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[RC] Fort Schellbourne - Dream Weaver

This ride goes over a lot of historical trails - original Pony Express trail as well as the Overland Stage routes and several items of historical interest can be seen each day. The winter rains and snow should also provide plenty of grass and wildflowers, in addition to providing plenty of drinking water for the horses. The Duck says that there are less bogs this year and not as much snow, so we may get to do the Ranger Trail!  Lunch will be provided each day and dinners will be available at the Schellbourne Station for an additional fee. Ride entries can be submitted online at: http://www.xprides.com/RideEntry.html  If you haven't already entered and are planning on attending, please enter so we can be better prepared.  We are going to be camped on the Schellbourne Ranch which will be really great! This is one of my favorite rides, hope you can join us!  Karen 
Here are some links with more information on the area:

2005 Fort Schellbourne.  Day  1 ~ 2 ~ 3 ~ 4 ~ 5

http://www.webpanda.com/WP_cemeteries/schellborne.html Graves in the area, that you will see on the ride.


Fort Schellbourne is located south of the Cherry Creek road at the junction of US 93 and C. R. 2, then 3 miles east; 39 miles north of Ely in Steptoe Valley. Named for Major A. J. Schell, a commander of the troops guarding the Mail line. It has a long history of Indian fighting, and first served as George Chorpenning's Jackass Mail and later as the Schell Creek Pony Express and Overland Stage Station; later as a fort for the US troops. Then, it served as a mining camp during the 1870's.

The Schell Creek Station and corral was built by the Pony Express in the Spring of 1860. The Overland Stage Line also used the Schell Creek station for stock exchange and an inn for travelers until 1869.

Nearby "paydirt" discoveries led to the formation of a mining camp in 1871. By December of that year a post office was established for Schellbourne. The Schell Creek Prospect newspaper published a weekly edition by July of 1972 for the 300 residents. A Wells Fargo building or bank was erected with heavy steel doors which are still on the old building.

SCHELLBOURNE (Fort Schellbourne)(Schell Creek Station)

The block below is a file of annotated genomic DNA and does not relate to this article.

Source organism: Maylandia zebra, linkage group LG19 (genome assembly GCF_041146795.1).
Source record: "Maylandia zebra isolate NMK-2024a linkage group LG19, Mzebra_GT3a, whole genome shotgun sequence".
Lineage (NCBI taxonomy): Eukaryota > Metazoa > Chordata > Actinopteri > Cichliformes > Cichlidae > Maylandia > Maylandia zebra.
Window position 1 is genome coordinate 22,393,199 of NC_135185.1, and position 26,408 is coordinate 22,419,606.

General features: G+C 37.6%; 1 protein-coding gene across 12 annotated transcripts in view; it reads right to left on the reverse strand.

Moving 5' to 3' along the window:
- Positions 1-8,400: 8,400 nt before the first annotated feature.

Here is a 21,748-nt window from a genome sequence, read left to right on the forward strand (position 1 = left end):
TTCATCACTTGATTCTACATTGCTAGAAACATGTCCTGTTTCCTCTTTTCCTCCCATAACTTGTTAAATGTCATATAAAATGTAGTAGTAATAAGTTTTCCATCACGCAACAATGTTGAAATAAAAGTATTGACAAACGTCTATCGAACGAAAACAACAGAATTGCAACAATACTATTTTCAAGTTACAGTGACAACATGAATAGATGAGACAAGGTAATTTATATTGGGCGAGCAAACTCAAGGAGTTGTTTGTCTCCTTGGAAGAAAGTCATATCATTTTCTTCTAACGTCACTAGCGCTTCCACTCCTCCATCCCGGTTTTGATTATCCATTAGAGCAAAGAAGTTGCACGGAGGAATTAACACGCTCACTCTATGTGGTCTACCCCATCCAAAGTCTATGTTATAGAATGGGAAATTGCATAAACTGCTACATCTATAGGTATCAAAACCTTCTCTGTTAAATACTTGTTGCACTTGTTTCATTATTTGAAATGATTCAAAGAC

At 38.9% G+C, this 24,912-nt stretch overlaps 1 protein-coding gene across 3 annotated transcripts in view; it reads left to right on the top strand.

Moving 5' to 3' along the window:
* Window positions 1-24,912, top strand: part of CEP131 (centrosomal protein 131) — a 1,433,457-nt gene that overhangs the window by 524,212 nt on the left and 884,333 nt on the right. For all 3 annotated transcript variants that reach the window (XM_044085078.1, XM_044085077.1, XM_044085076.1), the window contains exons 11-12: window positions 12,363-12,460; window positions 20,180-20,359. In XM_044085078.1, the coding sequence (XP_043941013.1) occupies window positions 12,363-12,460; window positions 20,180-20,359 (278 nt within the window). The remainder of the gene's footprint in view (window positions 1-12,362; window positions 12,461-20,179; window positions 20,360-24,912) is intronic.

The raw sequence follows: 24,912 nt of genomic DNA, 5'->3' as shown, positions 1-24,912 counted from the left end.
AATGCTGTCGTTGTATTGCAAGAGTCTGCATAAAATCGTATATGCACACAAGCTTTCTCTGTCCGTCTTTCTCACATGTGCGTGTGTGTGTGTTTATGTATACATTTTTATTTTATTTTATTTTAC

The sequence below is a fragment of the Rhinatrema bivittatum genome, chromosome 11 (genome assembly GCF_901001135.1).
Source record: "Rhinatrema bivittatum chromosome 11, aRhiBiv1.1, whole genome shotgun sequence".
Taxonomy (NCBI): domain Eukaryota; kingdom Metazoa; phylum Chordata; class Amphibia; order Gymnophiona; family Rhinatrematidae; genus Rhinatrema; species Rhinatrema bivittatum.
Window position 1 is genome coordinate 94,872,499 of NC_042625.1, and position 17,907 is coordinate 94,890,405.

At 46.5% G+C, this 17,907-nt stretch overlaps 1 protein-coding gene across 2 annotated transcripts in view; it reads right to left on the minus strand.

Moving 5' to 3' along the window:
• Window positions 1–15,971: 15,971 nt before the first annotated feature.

Pony Express built a station here in 1860. After three were killed by Indians, Fort Schellbourne was established and used until 1862. The Overland Stage used the station until 1869. Mining made the place boom beginning in 1871. 400 residents by 1872. Strikes at Cherry Creek drained the town and many buildings were moved across the valley. Population down to 25 by 1884. Small ranch operates at the site but many beautiful stone and log buildings remain. A definite must!

Here is a great Pony Express story about the area:

On the morning of August 11, 1860, an armed band of Indians surrounded the station keeper at Egan, Mike Holden and ?Slim? Wilson, a rider waiting for his next relay. The express men began firing, but the Indians steadily advanced. Indians captured the express men when they ran out of ammunition. The Chief demanded ?Bread!? and the Indians proceeded to eat all the bread that the men had previously baked. The Indians demanded that the white men build a fire and continue baking bread. Toward evening, the Indians had their fill of bread and the chief ordered the men killed. The Indians began piling dry brush around Holden and Wilson, the braves began piling dry brush around them after tying them to a wagon tongue that was stuck in the ground.

Then - just like an old-time melodrama - a troop of U.S. Calvary rode over the hill to the rescue. Holden and Wilson owed their good fortune to William Dennis, a Pony Express rider in route from Ruby Valley Station to Egan Station. Dennis saw what was happening as he approached the station and slipped away before the Indians spotted him. He found Lieutenant Stephen H. Weed and a detachment of soldiers, whom he had passed shortly before reaching Egan. Lieutenant Weed left a non-commissioned officer and seven men with his two wagons, and hurried to the site with the rest of his party. William Dennis returned with Lieutenant Weed and the company of soldiers to the station where they found about 75 to100 Indians surrounding the station, nearly all armed with rifles. An even greater number of Indians were from five to eight hundred yards away on the mountains. Lieutenant Weed gave orders to surround the Indians near the station but two or three of his men commenced firing prematurely, thus alerting the Indians and giving them a chance to retreat. The Indians were soon in the mountains south and east of the station, that protected them from the fire of the Calvary. Since the Indians were well supplied with rifles and ammunition, in addition to being superior in numbers, Lieutenant Weed prudently did not attempt to attack them in their strong position. The two white captives were not in the least doubt they would have been killed if not for the detachments timely arrival.   to read more:  http://whitepinecountygenhelp.accessgenealogy.com/Egan.html